|Maria Bartiromo and the “Moral Imperative” of Capitalism, Again by Steve Jonas|
October 20, 2015
Lavishly paid celebrity journo Bartiromo at her desk: cheerfully spreading ignorance and misinformation about social and economic realities. Her gender —and looks—in a milieu overpopulated by geeky, frat-boy mentality Wall Street honchos certainly didn’t hurt her career. Then came Fox.
Bartiromo’s Blitz resume: Born: Sep 11, 1967 (age 48) · Brooklyn, NY Height: 5′ 5″ (1.65 m) Net worth: $22 million USD (2015) Spouse: Johnathan Steinberg (Since 1999) Awards: News & Documentary Emmy Award for Outstanding Business and Economic Reporting – Long Form (2010)
Maria Bartiromo was a long-time financial market analyst for CNBC [if we can call what she did “analysis”] who left that channel and transferred over to the more consistently right-wing Fox Business Network. She appeared occasionally on CNBC’s pre-market-opening show, “Squawk Box.” On one of those occasions, she was engaged in a discussion about the problems that capitalism is facing. I believe that it was in the context of what one of Squawk Box’s co-hosts, Andrew Ross Sorkin (also of The New York Times, and not so right-wing), was saying about the subject. In the course of it, Bartiromo uttered a quite remarkable phrase, hailing what she termed “the moral imperative of capitalism.” In that context I wrote a column about the tobacco and fossil fuel industries, and their “moral imperatives.”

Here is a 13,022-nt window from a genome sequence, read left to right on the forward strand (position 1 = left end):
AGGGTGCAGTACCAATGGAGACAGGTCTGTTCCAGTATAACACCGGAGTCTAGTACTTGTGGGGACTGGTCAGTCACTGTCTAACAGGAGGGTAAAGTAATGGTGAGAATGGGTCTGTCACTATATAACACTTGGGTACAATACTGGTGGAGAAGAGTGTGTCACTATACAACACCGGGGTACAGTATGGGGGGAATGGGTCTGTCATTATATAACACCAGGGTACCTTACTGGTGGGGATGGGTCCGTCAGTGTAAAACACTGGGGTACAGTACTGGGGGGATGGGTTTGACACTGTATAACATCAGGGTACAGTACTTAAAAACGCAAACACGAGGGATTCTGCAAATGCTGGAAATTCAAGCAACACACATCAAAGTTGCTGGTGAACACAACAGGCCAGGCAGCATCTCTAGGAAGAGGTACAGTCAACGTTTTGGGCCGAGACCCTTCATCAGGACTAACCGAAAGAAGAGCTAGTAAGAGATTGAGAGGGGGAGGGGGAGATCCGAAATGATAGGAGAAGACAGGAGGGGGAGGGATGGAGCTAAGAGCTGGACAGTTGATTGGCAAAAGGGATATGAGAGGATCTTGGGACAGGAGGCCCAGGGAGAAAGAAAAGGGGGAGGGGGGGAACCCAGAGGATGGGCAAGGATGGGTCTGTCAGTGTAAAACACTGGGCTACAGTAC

Several items came over the wires recently that made me think about the topic once again. First, there was the Times article on Thomas Donohue, President of the US Chamber of Commerce, who acts as a flunky (oops, I mean lobbyist) for the US tobacco industry in their attempts to prevent foreign governments of countries that are their export targets from enacting strong anti-smoking regulations against the world’s number one drug-habit killer.
Then of course there was Volkswagen and the diesel-emissions cheating scandal (which seems to be getting bigger almost by the day). Coming right along, were a number of drug companies — Valeant comes to mind — that somehow corner the market on the supposedly cheaper generic versions of pharmaceuticals that are oldies but goodies and then jack up the prices. Finally, there’s Exxon, which knew back in the 1970s (!!!) that global warming was coming and that the burning of fossil fuels had a lot to do with it. It still funds PR companies and etc. that sow the winds of confusion on the subject, the whirlwinds of which all humanity will eventually reap.
Now of course all of these moves were in search of profits, greater ones if possible, which of course is the number one focus of capitalism. However, given the “side effects” (or major effects, one might say) of each of these moves, all of which happen to affect health from the individual to the global level in one way or another, some would question the morality of all of them. Yet Ms. Bartiromo tells us that there is a “moral imperative” underlying capitalism, especially in contrast to “socialism,” even Bernie Sanders’ “democratic socialism” (otherwise known as 'The New Deal on Steroids,' but that subject is one for another time).
Golly gee, Ms. Bartiromo (and every other similar apologist for capitalism and its destructive forces), I just wonder how you square that circle.